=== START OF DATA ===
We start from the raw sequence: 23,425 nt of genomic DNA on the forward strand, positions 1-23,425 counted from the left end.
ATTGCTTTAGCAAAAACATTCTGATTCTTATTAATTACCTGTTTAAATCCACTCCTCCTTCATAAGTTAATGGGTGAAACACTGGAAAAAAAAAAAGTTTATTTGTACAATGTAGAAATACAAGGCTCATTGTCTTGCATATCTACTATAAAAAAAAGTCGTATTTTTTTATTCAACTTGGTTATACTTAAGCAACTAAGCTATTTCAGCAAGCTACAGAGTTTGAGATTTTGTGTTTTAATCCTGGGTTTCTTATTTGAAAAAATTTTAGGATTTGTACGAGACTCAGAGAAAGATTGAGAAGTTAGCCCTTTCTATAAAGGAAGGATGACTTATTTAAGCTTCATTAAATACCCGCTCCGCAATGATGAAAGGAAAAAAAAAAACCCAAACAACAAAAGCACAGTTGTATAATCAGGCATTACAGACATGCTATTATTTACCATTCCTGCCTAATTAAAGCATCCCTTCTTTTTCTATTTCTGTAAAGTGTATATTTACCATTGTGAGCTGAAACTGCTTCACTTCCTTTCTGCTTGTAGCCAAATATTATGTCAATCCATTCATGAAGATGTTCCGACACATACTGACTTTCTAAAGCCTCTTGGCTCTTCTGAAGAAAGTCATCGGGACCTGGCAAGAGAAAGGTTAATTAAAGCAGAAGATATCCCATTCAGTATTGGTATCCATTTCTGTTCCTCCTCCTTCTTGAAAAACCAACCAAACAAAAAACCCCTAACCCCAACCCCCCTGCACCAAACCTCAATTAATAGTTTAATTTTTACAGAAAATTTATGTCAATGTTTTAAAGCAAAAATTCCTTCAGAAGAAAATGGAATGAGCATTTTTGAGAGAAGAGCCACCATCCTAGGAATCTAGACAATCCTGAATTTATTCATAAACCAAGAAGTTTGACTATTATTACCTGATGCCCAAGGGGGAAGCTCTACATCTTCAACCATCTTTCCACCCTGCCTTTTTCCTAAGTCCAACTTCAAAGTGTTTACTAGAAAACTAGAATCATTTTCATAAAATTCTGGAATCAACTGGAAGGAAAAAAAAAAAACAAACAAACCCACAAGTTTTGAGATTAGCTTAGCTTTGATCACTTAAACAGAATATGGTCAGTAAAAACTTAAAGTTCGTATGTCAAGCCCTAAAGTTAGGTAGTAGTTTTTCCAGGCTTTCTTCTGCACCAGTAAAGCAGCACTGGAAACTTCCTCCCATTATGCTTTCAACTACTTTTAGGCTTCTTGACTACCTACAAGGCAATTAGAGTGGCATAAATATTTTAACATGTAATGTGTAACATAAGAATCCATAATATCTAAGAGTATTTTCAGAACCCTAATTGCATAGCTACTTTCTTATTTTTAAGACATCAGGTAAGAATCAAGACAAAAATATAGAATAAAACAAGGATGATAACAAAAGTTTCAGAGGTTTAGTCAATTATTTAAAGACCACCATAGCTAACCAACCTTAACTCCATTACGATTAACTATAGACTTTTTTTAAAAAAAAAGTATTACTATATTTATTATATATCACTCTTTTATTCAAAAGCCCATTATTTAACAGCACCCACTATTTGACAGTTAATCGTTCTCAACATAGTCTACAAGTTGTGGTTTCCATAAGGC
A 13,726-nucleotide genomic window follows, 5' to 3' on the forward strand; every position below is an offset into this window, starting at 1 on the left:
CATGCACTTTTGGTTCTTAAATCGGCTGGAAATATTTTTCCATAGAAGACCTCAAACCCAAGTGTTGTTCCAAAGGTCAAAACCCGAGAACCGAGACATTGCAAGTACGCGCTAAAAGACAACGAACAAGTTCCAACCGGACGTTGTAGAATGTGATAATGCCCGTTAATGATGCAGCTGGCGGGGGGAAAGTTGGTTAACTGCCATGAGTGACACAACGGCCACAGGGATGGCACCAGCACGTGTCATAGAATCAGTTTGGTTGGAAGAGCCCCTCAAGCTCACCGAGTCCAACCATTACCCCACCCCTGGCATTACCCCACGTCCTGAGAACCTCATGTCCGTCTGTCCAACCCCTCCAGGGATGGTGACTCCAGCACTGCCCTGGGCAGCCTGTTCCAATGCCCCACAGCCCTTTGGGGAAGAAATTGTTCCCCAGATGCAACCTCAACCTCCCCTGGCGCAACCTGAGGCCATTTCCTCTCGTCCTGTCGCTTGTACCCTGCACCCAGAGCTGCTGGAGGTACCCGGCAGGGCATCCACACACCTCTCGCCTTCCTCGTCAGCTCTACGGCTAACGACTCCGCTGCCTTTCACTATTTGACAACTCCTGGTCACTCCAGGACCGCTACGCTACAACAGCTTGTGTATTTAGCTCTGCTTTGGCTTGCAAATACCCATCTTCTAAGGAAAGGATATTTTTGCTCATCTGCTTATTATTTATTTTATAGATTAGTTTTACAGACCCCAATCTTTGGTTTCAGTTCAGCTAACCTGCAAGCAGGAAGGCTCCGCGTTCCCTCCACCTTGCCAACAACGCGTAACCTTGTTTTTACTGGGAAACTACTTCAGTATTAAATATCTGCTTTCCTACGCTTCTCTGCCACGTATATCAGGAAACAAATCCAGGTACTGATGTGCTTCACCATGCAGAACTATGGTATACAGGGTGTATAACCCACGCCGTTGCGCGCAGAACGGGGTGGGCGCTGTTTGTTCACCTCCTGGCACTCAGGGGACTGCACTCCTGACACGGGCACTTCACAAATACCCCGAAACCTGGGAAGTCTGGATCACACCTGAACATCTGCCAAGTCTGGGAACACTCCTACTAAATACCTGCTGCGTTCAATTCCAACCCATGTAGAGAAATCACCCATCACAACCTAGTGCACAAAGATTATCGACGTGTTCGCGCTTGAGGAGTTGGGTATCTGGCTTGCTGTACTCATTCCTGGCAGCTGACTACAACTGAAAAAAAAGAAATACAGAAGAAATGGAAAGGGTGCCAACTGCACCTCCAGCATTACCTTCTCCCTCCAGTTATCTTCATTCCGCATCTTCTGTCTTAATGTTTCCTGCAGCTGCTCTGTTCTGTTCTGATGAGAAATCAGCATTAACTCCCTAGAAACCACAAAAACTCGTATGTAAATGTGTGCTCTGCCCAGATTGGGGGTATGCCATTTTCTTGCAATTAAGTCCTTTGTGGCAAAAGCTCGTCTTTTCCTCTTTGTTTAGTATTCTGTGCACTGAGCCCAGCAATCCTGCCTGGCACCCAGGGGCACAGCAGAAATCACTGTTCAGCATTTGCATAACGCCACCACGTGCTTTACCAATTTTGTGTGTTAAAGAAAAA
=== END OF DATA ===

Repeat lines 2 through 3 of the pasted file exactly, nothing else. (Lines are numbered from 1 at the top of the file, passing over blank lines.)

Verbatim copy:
ATTGCTTTAGCAAAAACATTCTGATTCTTATTAATTACCTGTTTAAATCCACTCCTCCTTCATAAGTTAATGGGTGAAACACTGGAAAAAAAAAAAGTTTATTTGTACAATGTAGAAATACAAGGCTCATTGTCTTGCATATCTACTATAAAAAAAAGTCGTATTTTTTTATTCAACTTGGTTATACTTAAGCAACTAAGCTATTTCAGCAAGCTACAGAGTTTGAGATTTTGTGTTTTAATCCTGGGTTTCTTATTTGAAAAAATTTTAGGATTTGTACGAGACTCAGAGAAAGATTGAGAAGTTAGCCCTTTCTATAAAGGAAGGATGACTTATTTAAGCTTCATTAAATACCCGCTCCGCAATGATGAAAGGAAAAAAAAAAACCCAAACAACAAAAGCACAGTTGTATAATCAGGCATTACAGACATGCTATTATTTACCATTCCTGCCTAATTAAAGCATCCCTTCTTTTTCTATTTCTGTAAAGTGTATATTTACCATTGTGAGCTGAAACTGCTTCACTTCCTTTCTGCTTGTAGCCAAATATTATGTCAATCCATTCATGAAGATGTTCCGACACATACTGACTTTCTAAAGCCTCTTGGCTCTTCTGAAGAAAGTCATCGGGACCTGGCAAGAGAAAGGTTAATTAAAGCAGAAGATATCCCATTCAGTATTGGTATCCATTTCTGTTCCTCCTCCTTCTTGAAAAACCAACCAAACAAAAAACCCCTAACCCCAACCCCCCTGCACCAAACCTCAATTAATAGTTTAATTTTTACAGAAAATTTATGTCAATGTTTTAAAGCAAAAATTCCTTCAGAAGAAAATGGAATGAGCATTTTTGAGAGAAGAGCCACCATCCTAGGAATCTAGACAATCCTGAATTTATTCATAAACCAAGAAGTTTGACTATTATTACCTGATGCCCAAGGGGGAAGCTCTACATCTTCAACCATCTTTCCACCCTGCCTTTTTCCTAAGTCCAACTTCAAAGTGTTTACTAGAAAACTAGAATCATTTTCATAAAATTCTGGAATCAACTGGAAGGAAAAAAAAAAAACAAACAAACCCACAAGTTTTGAGATTAGCTTAGCTTTGATCACTTAAACAGAATATGGTCAGTAAAAACTTAAAGTTCGTATGTCAAGCCCTAAAGTTAGGTAGTAGTTTTTCCAGGCTTTCTTCTGCACCAGTAAAGCAGCACTGGAAACTTCCTCCCATTATGCTTTCAACTACTTTTAGGCTTCTTGACTACCTACAAGGCAATTAGAGTGGCATAAATATTTTAACATGTAATGTGTAACATAAGAATCCATAATATCTAAGAGTATTTTCAGAACCCTAATTGCATAGCTACTTTCTTATTTTTAAGACATCAGGTAAGAATCAAGACAAAAATATAGAATAAAACAAGGATGATAACAAAAGTTTCAGAGGTTTAGTCAATTATTTAAAGACCACCATAGCTAACCAACCTTAACTCCATTACGATTAACTATAGACTTTTTTTAAAAAAAAAGTATTACTATATTTATTATATATCACTCTTTTATTCAAAAGCCCATTATTTAACAGCACCCACTATTTGACAGTTAATCGTTCTCAACATAGTCTACAAGTTGTGGTTTCCATAAGGC
A 13,726-nucleotide genomic window follows, 5' to 3' on the forward strand; every position below is an offset into this window, starting at 1 on the left: